Massachusetts Institute of Technology MIT CSAIL MIT BCS


We build probabilistic computing systems that exploit uncertain knowledge to learn from data, infer its probable causes, make calibrated predictions and choose effective actions. We also study the computational principles and building blocks needed to design, implement and analyze these systems, drawing on and contributing to an emerging integration of key ideas from probability theory and computer science. Our research includes work on machine learning and artificial intelligence fundamentals, as well as applications to modeling human cognition and to intelligent data analysis.

So far, this work has yielded new general-purpose probabilistic programming technology and intentionally stochastic (but still digital) hardware for real-time Bayesian inference. It has also yielded academic and commercial Bayesian database systems that automate the analysis of high-dimensional data tables.


  • Venture --- an interactive, Turing-complete probabilistic programming platform descended from Church
  • BayesDB --- a Bayesian database that lets users query the probable implications of their data, and solve basic data science problems without training in statistics
  • CrossCat --- a nonparametric Bayesian machine learning method for analyzing high-dimensional data tables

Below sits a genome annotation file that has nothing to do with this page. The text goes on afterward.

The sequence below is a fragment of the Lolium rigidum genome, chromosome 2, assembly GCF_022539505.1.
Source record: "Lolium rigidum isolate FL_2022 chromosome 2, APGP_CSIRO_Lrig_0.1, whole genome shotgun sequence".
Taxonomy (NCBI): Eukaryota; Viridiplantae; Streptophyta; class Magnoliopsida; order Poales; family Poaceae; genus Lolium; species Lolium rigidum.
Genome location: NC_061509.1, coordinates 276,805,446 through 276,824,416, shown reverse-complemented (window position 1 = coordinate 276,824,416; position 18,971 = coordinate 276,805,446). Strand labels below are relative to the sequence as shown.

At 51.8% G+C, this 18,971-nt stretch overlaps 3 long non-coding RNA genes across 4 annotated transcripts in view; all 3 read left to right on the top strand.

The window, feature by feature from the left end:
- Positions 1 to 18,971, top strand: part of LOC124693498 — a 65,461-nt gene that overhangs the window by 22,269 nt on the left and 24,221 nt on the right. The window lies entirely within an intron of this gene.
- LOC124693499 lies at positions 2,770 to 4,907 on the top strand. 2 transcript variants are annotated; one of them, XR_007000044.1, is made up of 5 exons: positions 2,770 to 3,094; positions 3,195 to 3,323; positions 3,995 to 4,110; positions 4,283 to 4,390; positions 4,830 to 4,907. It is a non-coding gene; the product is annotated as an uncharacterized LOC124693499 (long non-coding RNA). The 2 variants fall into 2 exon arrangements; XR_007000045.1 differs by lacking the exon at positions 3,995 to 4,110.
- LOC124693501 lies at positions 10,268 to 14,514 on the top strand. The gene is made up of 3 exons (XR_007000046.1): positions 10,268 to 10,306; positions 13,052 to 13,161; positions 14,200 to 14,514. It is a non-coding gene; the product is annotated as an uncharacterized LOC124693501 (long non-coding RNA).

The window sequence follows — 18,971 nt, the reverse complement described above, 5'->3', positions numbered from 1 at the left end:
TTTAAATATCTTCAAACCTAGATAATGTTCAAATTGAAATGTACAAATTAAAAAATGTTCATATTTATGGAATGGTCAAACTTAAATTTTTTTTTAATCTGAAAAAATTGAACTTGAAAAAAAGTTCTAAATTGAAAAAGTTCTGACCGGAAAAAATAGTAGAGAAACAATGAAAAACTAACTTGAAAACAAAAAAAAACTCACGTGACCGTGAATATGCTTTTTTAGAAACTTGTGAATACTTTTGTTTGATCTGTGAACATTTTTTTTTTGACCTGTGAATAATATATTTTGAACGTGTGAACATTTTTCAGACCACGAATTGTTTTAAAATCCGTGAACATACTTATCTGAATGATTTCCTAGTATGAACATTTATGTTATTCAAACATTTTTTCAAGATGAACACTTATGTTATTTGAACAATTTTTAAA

• Generative probabilistic graphics programming --- using probabilistic programming and computer graphics to solve 2D and 3D vision problems

Current Members

Former Members

  • Yura Perov (Visiting Undergraduate) -> visiting undergraduate at Oxford (2013)
  • Zack Drach (Undergraduate, EECS)
  • Jeff Wu (MEng Student, EECS) -> software engineer at (2012)


The MIT Probabilistic Computing Project is hosted by MIT's Computer Science and Artificial Intelligence Laboratory and Department of Brain and Cognitive Sciences. Our work is generously supported by research contracts with DARPA (under the XDATA and PPAML programs), the Office of Naval Research and the Army Research Laboratory, and Shell Oil, as well as gifts from Analog Devices and Google. The views expressed on this website and in our research are our own, and do not necessarily reflect the views of our government or corporate sponsors.